• People want to be asked about key decisions that affect them via consultation, and they want the results of consultations to be competently taken into account.
  • People want to be able to give feedback about deficiencies in the sevice provided by the government, and have that feedback dealt with competently.

How well are governments complying with these principles of democracy?

Most governments are flouting many of these principles; incompetence and corrupt practices are rife, e.g.:
  • they intentionally mislead
  • they make decisions in secret and have secret meetings with vested interests
  • they favour particular groups e.g. politicians favour those who are most likely to vote for them
  • they make poor decisions, ignoring the evidence or the will of the population
  • they make decisions that are best for them personally, e.g. politicians make deicisions that favour the people who have donated money to their political grouping, or that lead to lucrative employment after leaving public office
  • they ignore the needs of minorities.
These are abuses of the power that was delegated to them by the population.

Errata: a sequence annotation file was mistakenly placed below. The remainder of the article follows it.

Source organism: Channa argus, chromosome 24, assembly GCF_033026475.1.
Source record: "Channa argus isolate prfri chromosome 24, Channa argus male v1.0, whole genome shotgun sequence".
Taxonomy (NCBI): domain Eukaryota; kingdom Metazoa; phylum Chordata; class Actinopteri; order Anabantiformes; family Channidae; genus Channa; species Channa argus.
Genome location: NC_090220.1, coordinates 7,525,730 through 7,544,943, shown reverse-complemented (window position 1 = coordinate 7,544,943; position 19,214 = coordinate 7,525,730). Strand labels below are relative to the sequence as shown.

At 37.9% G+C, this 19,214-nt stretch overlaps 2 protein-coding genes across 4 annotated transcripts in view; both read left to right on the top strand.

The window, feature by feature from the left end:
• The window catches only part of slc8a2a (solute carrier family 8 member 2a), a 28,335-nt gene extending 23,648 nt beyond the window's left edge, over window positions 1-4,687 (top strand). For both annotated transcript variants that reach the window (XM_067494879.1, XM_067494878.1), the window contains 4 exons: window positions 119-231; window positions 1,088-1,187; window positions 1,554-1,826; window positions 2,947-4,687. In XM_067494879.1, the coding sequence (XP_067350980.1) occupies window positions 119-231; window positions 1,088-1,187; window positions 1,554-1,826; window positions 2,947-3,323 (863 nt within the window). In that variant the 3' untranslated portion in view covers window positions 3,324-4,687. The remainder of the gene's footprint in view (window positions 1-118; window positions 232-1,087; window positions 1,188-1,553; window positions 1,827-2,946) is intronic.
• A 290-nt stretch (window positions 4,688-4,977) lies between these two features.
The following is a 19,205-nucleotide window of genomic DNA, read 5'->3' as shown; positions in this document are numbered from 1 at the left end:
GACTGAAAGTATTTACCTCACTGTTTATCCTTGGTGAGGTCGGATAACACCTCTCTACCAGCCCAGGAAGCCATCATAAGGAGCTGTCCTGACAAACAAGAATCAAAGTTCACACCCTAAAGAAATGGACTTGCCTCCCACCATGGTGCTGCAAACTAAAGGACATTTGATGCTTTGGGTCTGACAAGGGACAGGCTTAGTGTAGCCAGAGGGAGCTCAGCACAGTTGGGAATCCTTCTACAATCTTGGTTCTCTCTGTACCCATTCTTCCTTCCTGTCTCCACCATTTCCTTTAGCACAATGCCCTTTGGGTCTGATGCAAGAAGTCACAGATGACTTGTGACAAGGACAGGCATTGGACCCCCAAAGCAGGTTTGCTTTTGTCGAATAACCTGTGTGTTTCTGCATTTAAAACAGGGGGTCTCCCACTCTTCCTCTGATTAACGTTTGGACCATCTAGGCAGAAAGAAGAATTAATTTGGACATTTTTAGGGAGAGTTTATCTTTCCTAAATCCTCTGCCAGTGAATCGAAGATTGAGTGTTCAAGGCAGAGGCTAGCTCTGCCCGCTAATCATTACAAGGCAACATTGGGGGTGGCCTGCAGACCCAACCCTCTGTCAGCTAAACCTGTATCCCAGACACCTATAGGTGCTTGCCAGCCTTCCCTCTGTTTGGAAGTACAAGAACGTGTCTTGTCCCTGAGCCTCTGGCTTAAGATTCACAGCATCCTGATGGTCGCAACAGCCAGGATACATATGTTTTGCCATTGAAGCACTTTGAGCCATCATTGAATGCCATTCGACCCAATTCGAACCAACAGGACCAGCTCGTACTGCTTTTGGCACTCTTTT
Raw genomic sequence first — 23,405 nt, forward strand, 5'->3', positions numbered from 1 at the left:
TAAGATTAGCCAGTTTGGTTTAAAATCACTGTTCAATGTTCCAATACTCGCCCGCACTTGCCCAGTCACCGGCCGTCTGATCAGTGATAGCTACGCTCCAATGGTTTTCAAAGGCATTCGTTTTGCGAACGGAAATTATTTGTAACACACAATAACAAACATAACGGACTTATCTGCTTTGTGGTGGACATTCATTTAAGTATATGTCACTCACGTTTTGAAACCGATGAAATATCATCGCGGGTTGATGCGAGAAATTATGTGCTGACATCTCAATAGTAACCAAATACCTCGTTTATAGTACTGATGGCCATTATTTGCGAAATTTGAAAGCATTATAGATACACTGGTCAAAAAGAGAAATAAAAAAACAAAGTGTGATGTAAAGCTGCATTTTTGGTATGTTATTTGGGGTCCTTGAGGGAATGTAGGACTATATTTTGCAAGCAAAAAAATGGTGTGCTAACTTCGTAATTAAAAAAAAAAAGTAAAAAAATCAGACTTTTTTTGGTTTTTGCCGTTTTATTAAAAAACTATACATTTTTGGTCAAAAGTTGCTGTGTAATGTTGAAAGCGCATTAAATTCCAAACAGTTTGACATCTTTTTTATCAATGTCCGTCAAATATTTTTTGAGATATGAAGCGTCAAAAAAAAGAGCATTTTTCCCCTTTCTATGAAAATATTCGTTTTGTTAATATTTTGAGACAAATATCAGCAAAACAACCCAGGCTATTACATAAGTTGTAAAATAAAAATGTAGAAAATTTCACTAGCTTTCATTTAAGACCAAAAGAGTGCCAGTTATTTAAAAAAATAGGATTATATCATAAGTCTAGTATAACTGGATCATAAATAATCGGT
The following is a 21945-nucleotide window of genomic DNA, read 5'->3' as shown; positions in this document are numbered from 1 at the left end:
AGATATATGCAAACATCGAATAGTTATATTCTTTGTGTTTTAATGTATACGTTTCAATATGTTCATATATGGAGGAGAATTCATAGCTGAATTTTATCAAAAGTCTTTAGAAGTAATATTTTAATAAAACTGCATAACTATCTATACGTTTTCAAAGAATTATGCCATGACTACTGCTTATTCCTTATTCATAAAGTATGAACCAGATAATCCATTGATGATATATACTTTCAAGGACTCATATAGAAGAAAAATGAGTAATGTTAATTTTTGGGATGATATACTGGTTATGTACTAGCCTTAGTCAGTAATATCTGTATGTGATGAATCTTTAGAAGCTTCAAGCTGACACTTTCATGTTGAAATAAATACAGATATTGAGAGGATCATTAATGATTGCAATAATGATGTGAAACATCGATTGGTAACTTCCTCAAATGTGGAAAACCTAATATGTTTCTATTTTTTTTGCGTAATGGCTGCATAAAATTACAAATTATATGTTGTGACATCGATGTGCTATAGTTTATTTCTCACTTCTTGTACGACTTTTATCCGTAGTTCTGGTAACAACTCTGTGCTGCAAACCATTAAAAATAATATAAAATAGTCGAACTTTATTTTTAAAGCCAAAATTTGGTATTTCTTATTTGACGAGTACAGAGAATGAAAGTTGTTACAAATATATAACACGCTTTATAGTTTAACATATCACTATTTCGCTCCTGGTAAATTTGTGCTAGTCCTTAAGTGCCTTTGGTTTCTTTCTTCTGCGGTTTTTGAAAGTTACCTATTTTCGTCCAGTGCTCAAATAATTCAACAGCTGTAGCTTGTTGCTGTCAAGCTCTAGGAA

What is the role of civil disobedience in tackling abuse of power in a democracy?

When a government abuses its power, the initial response should be correspondence, use of any complaints system, and the organising of petitions and demonstrations.
If these fail, civil disobedience is justified, and may be an obligation.

What is civil disobedience?

Common tactics are sit-down protests that result in the obstruction of highways or the entrances to buildings, and graffiti to publicise the message.
The point is that the actions would normally be against the law; they are deliberately carried out in order to directly oppose the abuse of power, or to cause disruption to the general population and concentrate public attention on to the abuses.
Actions should not be out of proportion to the abuse being corrected.
So people engaged in civil disobedience are not law-breakers but acting as democracy police.

How does the law treat civil disobedience?

In the UK, the law treats civil disobedience as a special case, and participants are rarely sent to prison. It recognises that people who break the law to affirm their belief in the injustice of a law or government action can be vindicated by history [3].

What is the role of civil disobedience in the climate crisis?

The evidence is that
  • Governments are abusing their power in making poor decisions on the need to reduce greenhouse gas emissions.
  • Conventional methods of engagement of correspondence, petitions and marches have not made a significant impact.
Consequently many people feel
  • Civil disobedience is now an obligation, given the disastrous consequences of the present inaction.
  • Groups such as the school strikers [4] and Extinction Rebellion [5] deserve support and participation.


[1]The Social Contract Jean-Jacques Rousseau
[2]The Seven Principles of Public Life from the UK Committee on Standards in Public Life
[3]Civil disobedience and the law
[4]Fridays for Future school strikes
[5]Extinction Rebellion

First published: Dec 2018
Last updated: 11 Jul 2019